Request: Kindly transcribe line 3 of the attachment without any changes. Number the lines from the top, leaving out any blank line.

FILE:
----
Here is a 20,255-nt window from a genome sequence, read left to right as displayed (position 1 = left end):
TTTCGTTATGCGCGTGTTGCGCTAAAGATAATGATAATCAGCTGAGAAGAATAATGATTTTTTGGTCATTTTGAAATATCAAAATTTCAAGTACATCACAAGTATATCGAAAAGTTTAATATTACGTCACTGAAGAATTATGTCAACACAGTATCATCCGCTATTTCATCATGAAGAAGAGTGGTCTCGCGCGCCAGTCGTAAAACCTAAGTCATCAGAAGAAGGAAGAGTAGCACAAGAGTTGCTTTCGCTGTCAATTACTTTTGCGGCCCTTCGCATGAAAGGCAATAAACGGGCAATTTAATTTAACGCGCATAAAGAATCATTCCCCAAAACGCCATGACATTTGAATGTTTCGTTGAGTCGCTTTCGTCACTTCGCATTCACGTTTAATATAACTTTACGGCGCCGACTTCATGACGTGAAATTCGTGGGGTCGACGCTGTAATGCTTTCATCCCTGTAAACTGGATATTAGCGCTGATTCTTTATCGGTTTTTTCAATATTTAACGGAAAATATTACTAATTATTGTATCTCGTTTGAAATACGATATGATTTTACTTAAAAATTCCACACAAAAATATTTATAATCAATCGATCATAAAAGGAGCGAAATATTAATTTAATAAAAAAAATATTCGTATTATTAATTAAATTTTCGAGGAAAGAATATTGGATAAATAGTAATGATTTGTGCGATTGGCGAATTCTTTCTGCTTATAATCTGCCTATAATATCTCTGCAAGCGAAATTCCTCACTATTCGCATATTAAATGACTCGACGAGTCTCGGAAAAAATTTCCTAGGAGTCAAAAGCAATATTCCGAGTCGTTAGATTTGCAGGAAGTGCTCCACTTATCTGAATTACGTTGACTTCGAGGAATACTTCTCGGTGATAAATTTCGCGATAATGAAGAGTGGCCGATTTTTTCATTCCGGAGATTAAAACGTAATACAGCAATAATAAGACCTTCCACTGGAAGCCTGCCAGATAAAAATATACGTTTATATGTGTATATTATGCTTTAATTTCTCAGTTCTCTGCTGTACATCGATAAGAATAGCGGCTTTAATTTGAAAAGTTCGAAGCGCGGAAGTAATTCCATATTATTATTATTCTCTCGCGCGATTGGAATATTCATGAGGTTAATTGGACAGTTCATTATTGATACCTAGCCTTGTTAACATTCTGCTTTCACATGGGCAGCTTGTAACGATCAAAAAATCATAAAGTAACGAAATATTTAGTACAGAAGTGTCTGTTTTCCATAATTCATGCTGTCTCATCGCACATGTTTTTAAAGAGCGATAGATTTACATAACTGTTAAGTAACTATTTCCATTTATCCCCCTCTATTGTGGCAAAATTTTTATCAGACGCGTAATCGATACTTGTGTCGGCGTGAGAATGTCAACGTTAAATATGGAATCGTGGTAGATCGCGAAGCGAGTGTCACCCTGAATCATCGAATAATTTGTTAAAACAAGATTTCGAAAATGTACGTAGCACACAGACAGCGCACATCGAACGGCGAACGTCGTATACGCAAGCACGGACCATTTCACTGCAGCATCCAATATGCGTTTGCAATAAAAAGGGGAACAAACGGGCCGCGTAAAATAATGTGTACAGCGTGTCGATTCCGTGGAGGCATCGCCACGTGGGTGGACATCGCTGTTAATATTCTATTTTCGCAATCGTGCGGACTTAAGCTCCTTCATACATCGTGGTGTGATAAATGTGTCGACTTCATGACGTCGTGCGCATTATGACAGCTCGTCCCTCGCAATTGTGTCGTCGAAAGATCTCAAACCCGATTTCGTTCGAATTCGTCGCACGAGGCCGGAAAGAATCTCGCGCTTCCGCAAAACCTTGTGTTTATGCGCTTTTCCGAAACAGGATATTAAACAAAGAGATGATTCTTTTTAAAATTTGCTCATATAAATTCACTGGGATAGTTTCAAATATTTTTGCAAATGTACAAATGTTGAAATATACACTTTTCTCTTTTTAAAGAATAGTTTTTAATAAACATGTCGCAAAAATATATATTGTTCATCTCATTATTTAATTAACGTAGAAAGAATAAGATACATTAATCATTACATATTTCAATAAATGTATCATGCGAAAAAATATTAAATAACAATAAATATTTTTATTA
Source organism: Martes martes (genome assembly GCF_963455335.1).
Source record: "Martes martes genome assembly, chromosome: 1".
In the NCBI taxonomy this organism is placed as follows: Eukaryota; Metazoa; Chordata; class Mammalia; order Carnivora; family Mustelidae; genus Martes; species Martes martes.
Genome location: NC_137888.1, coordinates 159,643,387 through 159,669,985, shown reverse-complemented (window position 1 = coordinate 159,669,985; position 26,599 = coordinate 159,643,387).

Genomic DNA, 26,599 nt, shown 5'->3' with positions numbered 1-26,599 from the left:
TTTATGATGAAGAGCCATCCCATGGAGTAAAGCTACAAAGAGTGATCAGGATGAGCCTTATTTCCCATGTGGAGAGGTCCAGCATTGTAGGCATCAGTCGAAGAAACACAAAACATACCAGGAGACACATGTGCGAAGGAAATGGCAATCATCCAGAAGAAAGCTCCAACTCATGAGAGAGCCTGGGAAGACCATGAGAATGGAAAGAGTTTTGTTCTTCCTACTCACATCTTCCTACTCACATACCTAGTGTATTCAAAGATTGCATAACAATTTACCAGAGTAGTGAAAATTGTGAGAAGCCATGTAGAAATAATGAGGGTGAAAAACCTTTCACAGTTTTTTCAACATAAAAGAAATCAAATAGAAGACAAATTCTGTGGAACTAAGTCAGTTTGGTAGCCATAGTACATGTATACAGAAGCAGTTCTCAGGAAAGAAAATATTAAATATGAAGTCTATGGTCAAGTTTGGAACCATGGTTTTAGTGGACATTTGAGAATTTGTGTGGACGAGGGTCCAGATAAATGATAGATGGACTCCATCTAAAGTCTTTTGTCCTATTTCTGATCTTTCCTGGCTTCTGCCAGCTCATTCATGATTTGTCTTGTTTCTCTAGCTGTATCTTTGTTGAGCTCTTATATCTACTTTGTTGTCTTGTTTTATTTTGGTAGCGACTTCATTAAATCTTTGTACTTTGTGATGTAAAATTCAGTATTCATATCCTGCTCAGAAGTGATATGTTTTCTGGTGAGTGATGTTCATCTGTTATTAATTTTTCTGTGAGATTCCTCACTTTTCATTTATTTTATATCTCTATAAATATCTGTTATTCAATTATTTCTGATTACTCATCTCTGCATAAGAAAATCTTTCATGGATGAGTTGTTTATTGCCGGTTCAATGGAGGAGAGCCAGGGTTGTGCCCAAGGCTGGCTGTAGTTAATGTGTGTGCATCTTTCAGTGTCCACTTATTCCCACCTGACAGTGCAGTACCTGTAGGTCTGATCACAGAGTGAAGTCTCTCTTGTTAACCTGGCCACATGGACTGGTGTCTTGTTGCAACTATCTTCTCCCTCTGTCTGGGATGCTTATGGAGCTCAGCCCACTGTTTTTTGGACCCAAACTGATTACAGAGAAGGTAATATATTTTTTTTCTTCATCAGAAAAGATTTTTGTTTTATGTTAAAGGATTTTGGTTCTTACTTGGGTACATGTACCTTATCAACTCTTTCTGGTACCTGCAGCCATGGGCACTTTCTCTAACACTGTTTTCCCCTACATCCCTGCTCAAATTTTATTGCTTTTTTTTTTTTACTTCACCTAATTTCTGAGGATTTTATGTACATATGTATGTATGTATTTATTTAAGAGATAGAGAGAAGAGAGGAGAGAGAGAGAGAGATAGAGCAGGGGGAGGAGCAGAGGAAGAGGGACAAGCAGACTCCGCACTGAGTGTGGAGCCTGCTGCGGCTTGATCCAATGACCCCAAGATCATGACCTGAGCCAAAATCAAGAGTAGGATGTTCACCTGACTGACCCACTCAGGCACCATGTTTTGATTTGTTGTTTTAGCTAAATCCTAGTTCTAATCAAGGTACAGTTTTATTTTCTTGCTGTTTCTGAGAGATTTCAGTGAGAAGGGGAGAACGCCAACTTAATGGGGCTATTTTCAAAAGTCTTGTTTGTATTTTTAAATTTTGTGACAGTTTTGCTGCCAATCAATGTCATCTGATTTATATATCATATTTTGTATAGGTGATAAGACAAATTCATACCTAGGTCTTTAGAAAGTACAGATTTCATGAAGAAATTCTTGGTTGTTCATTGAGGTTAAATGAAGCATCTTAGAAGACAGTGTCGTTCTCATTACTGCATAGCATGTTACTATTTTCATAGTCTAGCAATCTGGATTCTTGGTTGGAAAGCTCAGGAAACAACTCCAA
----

Source organism: Martes martes (genome assembly GCF_963455335.1).